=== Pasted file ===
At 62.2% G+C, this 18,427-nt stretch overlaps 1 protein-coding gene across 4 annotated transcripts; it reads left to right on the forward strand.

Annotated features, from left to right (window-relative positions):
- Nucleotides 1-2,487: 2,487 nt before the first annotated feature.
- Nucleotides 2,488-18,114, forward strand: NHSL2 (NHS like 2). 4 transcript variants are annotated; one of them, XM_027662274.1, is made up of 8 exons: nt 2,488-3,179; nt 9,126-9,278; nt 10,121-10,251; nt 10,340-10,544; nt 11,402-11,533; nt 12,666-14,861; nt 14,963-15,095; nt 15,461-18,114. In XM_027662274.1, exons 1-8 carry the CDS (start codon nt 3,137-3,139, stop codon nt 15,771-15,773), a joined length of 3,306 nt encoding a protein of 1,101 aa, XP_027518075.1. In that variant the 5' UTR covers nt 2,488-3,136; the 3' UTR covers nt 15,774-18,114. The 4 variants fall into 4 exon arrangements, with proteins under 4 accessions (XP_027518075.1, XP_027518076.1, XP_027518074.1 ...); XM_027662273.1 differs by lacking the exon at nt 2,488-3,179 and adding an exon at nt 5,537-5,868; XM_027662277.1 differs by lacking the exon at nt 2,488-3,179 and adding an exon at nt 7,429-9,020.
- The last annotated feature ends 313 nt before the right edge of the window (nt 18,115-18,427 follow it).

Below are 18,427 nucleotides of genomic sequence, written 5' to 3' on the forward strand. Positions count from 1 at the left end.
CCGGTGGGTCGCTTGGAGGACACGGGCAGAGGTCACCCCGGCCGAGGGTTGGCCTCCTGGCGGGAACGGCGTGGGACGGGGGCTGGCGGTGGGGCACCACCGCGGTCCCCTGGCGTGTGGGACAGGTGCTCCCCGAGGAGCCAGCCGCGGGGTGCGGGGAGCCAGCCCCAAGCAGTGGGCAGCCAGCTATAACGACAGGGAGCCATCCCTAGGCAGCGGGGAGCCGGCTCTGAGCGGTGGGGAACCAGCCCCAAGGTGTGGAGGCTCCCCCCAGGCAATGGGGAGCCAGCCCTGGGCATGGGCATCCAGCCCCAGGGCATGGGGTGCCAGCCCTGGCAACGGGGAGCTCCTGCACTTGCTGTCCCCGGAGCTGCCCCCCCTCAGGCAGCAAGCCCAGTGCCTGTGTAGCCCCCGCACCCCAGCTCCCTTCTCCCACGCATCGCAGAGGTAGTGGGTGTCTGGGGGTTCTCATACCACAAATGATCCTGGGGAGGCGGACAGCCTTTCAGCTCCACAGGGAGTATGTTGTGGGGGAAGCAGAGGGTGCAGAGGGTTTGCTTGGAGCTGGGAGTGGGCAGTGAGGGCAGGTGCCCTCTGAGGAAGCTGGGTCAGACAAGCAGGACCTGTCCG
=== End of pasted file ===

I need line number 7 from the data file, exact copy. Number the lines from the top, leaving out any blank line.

CCGGTGGGTCGCTTGGAGGACACGGGCAGAGGTCACCCCGGCCGAGGGTTGGCCTCCTGGCGGGAACGGCGTGGGACGGGGGCTGGCGGTGGGGCACCACCGCGGTCCCCTGGCGTGTGGGACAGGTGCTCCCCGAGGAGCCAGCCGCGGGGTGCGGGGAGCCAGCCCCAAGCAGTGGGCAGCCAGCTATAACGACAGGGAGCCATCCCTAGGCAGCGGGGAGCCGGCTCTGAGCGGTGGGGAACCAGCCCCAAGGTGTGGAGGCTCCCCCCAGGCAATGGGGAGCCAGCCCTGGGCATGGGCATCCAGCCCCAGGGCATGGGGTGCCAGCCCTGGCAACGGGGAGCTCCTGCACTTGCTGTCCCCGGAGCTGCCCCCCCTCAGGCAGCAAGCCCAGTGCCTGTGTAGCCCCCGCACCCCAGCTCCCTTCTCCCACGCATCGCAGAGGTAGTGGGTGTCTGGGGGTTCTCATACCACAAATGATCCTGGGGAGGCGGACAGCCTTTCAGCTCCACAGGGAGTATGTTGTGGGGGAAGCAGAGGGTGCAGAGGGTTTGCTTGGAGCTGGGAGTGGGCAGTGAGGGCAGGTGCCCTCTGAGGAAGCTGGGTCAGACAAGCAGGACCTGTCCG